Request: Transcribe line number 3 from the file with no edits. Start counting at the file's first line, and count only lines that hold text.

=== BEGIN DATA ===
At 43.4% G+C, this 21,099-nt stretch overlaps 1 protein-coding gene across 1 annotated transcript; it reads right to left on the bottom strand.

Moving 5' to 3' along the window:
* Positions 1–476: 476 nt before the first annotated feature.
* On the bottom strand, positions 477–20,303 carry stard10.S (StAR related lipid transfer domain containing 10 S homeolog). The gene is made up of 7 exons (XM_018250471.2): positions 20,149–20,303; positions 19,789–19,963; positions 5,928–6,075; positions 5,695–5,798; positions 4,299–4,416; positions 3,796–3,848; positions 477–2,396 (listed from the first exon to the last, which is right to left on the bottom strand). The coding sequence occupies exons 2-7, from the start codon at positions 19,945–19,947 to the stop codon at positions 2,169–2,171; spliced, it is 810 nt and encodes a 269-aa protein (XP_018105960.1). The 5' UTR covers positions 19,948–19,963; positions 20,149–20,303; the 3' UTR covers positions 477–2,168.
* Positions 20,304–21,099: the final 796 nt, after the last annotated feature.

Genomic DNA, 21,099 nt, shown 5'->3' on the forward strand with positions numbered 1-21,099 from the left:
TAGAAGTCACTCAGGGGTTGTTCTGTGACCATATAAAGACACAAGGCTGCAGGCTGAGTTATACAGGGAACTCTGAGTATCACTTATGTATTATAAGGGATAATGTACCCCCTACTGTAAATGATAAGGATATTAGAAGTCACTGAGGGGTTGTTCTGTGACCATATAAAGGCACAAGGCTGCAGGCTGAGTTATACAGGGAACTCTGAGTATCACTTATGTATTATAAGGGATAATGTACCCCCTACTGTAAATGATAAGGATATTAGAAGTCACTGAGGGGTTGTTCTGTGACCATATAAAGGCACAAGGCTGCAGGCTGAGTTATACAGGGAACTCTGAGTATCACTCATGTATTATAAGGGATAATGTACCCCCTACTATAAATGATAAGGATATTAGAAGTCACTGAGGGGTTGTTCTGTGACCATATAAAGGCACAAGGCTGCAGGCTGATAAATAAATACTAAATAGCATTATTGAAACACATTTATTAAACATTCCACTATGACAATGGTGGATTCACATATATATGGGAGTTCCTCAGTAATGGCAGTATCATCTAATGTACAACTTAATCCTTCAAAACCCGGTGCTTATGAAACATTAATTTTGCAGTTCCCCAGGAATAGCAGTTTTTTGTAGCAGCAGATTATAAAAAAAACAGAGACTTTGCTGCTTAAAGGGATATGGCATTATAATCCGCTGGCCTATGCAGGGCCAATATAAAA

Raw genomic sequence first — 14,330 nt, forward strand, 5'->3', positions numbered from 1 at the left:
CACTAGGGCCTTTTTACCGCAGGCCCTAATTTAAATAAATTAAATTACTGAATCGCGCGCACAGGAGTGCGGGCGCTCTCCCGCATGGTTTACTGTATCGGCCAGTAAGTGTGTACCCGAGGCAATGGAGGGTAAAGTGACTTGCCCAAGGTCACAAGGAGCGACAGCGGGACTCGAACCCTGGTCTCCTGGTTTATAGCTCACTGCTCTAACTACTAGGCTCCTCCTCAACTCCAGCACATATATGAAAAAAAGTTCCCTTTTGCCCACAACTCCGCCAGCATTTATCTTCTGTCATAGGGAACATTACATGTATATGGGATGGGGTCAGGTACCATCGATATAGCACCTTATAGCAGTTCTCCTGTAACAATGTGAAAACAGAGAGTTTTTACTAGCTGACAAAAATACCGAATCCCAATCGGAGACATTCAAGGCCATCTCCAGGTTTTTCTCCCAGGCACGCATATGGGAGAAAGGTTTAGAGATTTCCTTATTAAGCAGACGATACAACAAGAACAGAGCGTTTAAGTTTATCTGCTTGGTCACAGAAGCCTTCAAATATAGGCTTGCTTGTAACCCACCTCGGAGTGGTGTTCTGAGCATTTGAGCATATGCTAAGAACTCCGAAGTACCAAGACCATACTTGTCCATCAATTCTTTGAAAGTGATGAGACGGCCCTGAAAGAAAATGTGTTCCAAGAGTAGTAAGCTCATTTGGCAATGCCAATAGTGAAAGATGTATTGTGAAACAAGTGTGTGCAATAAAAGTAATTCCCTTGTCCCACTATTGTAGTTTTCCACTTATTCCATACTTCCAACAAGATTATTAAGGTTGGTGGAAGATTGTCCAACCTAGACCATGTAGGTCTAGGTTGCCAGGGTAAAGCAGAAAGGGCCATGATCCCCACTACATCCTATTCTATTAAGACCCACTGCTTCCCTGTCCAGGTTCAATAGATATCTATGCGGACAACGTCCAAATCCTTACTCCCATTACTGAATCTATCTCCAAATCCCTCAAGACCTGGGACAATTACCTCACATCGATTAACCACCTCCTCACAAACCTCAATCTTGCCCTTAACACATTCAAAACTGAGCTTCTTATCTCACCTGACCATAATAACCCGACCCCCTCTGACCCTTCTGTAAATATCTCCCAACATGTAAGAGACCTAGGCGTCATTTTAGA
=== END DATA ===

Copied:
* Positions 1–476: 476 nt before the first annotated feature.